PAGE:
Julio Cesar Chavez commenced his career in illustrious winning fashion, building the fourth-greatest undefeated win streak in the history of professional boxing at 68-0 leading up to his 1990 clash against Meldrick Taylor.
Of those 68 unblemished wins, 16 of them came in championship fights, and 11 of those 16 came by way of knockout. This earned the Mexican legend 11-5 betting odds just moments before the opening bell.
Taylor was nothing to scoff at either. While he wasn’t boasting a win-loss resume quite like Chavez’s, he did come to Las Vegas without a loss to his name at 24-0-1.
Unification was on the line, as Chavez held the WBC title and Taylor the IBF belt in the 140 lb division. This unification bout did all but disappoint, and stands as one of the most exhilarating matches you’ll ever see at 140, or any weight class for that matter.
Taylor and Chavez came out light on their feet, orthodox, with Chavez taking the inside of the ring. Notorious for his conservative style early in fights, Chavez did throw a decent amount, but was not as busy as Taylor, who found success to the body, and landed a couple of 1-2 and 1-2-3 combinations that showed off his impressive hand speed.
Chavez’s right hand was begging to be fed in the second round, and he fed it with the sweat and bloody mouth of Taylor as he tagged him repeatedly upstairs. Taylor was already accustomed to countering almost everything Chavez threw and strategically pounded away at the sides of Chavez’s hips to wear him down. Though his 96 punches in round one were followed up with a punch count of similar verve, Chavez landed more meaningful blows, giving him the round.
The fight went toe-to-toe in round three, and Taylor continued to launch a multitudinal attack with exemplary hand speed. Round four was extremely tough to call, as Taylor continued hitting various targets on Chavez’s body, while Chavez remained headhunting and connecting, especially with a straight left that snapped Taylor’s head back. Chavez narrowly took the round.
Round five belongs at the Smithsonian, as a pure display of artwork was unveiled. Both fighters buried their heads into each others’ shoulders and took turns popping his opponent. It was a dead even round. But Meldrick Taylor made sure to seize the sixth and seventh in grand fashion. From Popeye wind-ups that comically connected to straight rights and thunderous uppercuts, Taylor put on a clinic to establish a lead on the scorecards. Every action has an equal and opposite reaction, and Chavez took that pummeling with heart and durability, never ceasing to throw shots back at Taylor.
One thing to be noticed is that if Chavez had simply mirrored Taylor punch-for-punch, it could have been a much different story through 24 minutes. Instead, he was just getting beaten to the punch, and that was the story of the night. It’s quite the thing to marvel at, considering HBO Punchstat had Taylor at a 38 percent connect rate and Chavez just one point behind, yet they tabulated a 708-372 punch discrepancy in favor of Taylor — more than doubling up Chavez.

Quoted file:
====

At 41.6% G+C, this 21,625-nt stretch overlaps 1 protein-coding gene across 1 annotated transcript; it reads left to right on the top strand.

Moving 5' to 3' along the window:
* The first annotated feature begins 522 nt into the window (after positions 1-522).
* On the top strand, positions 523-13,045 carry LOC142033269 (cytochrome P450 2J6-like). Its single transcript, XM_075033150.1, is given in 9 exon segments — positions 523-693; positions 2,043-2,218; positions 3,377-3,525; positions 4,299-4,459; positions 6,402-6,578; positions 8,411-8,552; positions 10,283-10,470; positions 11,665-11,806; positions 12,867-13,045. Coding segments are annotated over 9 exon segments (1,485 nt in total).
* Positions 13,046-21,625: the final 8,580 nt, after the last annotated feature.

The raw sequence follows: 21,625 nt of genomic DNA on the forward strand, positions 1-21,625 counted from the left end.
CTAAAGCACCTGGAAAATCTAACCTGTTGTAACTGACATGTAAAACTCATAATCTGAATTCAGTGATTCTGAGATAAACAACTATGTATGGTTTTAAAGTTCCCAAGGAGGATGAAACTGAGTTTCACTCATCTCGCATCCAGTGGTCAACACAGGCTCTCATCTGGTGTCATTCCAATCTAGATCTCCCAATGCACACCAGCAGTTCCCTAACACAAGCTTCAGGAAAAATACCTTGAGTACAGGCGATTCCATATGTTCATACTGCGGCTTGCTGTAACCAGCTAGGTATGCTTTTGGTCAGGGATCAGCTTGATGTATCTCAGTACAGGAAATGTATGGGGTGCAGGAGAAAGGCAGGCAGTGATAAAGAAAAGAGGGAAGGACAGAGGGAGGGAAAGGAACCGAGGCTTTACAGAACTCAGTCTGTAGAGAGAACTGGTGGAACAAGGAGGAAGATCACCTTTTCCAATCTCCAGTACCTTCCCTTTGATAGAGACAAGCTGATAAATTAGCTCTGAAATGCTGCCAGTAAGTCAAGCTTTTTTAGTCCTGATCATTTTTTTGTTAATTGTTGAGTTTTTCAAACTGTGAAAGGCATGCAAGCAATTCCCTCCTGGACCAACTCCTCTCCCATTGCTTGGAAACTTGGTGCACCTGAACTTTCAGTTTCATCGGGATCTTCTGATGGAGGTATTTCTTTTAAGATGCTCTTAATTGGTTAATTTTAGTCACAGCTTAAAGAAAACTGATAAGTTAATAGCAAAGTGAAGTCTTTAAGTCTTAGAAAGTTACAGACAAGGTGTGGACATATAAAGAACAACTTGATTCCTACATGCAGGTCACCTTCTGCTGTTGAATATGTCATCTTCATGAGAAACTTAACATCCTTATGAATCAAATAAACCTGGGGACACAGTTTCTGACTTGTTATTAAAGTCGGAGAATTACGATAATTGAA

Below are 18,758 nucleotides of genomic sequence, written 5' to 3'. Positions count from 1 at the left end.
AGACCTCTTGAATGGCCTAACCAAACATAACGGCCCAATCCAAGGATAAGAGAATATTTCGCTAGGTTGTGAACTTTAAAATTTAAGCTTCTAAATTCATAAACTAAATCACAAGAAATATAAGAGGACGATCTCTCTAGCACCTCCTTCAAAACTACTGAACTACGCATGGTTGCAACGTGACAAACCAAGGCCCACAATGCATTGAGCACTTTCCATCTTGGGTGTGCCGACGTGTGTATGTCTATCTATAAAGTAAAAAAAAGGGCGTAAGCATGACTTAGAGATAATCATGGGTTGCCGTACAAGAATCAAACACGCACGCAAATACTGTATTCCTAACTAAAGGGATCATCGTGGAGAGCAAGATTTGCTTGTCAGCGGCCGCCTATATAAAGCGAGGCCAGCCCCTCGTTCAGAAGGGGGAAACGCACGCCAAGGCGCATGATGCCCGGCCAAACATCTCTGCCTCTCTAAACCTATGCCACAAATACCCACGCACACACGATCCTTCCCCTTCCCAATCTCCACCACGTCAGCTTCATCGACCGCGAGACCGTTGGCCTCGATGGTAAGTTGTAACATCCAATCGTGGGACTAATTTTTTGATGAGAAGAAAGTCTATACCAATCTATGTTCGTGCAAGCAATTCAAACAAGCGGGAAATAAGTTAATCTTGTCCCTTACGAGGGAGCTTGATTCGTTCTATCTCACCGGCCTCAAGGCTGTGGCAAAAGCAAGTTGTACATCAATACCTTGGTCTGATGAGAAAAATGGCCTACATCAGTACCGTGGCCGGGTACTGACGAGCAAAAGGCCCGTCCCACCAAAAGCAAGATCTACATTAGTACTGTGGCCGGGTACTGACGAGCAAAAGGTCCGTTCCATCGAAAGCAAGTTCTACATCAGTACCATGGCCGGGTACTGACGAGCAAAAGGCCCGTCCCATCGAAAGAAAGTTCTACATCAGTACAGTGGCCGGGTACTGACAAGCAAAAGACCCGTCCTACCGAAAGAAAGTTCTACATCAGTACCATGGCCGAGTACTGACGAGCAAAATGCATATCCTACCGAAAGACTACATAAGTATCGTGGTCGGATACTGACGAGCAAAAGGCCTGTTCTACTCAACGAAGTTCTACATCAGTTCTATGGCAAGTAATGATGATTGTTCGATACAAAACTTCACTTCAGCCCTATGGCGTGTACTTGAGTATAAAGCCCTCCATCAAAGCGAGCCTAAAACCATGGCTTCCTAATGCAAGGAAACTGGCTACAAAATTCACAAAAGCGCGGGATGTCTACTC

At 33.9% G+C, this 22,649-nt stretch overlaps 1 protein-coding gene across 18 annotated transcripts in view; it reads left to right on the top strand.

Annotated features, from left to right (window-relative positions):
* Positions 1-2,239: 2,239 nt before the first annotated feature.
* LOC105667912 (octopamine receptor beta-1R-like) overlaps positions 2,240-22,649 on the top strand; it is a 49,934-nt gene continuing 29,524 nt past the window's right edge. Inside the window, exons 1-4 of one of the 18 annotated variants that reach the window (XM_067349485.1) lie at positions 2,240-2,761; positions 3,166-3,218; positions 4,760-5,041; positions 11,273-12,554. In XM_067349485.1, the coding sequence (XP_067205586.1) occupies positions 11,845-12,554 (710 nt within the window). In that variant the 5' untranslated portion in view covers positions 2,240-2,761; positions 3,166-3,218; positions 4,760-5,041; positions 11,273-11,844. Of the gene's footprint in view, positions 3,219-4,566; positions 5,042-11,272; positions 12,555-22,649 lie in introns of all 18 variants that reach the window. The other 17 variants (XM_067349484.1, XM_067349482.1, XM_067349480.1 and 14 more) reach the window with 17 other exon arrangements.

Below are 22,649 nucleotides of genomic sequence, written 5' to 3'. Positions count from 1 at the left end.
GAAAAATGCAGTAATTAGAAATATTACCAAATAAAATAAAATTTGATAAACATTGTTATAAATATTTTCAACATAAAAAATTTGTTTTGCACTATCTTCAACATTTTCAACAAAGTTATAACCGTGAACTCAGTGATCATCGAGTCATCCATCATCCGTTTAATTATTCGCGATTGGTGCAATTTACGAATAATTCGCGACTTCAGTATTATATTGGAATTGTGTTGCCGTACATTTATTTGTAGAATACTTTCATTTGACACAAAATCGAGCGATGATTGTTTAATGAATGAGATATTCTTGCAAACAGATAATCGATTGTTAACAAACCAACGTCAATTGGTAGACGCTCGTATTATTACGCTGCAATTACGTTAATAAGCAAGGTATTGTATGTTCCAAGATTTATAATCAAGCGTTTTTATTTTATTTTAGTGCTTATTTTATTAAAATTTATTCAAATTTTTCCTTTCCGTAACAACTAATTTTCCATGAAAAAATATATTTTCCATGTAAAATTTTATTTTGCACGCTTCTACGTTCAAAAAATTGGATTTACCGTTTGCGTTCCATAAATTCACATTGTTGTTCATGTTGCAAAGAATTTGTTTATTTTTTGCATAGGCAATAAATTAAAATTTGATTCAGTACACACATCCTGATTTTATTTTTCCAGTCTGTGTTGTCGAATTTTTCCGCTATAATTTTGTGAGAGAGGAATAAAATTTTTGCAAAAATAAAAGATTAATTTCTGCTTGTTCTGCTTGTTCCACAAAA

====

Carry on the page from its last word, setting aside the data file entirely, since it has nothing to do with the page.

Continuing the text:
What is more commendable? Landing dozens of times to the head in one round, or surviving such grueling punishment and remaining on one’s feet in valiant fashion? One can appreciate the precision of Taylor just as much as the heart and toughness of Chavez.
Back against the wall, having been thoroughly outboxed for six consecutive rounds, Julio Cesar Chavez did what many were expecting pre-fight, but had lost faith in, and that’s score a knockout.
It’s not so simple, though. The knockdown came with less than 15 seconds left. Taylor got up off the canvas, and stood on his feet. With just five seconds left in the bout, referee Richard Steele famously (or infamously) stopped the contest. In heartbreaking and unfair fashion, a monumental win was robbed from Meldrick Taylor. There’s no way a fighter dominates for that long in the fight, in which both competitors are on their last legs and last wind, only to call it with barely enough time to even throw an exchange. It was yet another travesty that is sure to anger anyone knowing what they were watching.
It’s difficult to appraise Chavez on the basis of a win when it’s hard to conclude that he won the fight. It took tremendous willpower and skill to knock down Taylor with the proverbial shot clock winding down, and it was as much of a buzzer-beating win as you’ll ever see.
Both fighters fought similarly. Identical stances, minimal dancing, solid head movement, and a mixed bag of punches.
Chavez skated to win No. 69 by the skin of his teeth and would follow up this victory with 18 more, extending his win streak to an unfathomable 87-0 professional record. This came to an end in 1993, when he and Pernell Whitaker fought to a majority decision draw.
Meldrick Taylor went through a rollercoaster ride of a finish to his career. He was able to secure the WBA welterweight championship only two fights after his bout against Chavez. But from the controversy in Vegas up until he hung up his gloves, he went 14-7 the rest of the way, including a second loss to Chavez in 1994 by way of an eighth-round TKO.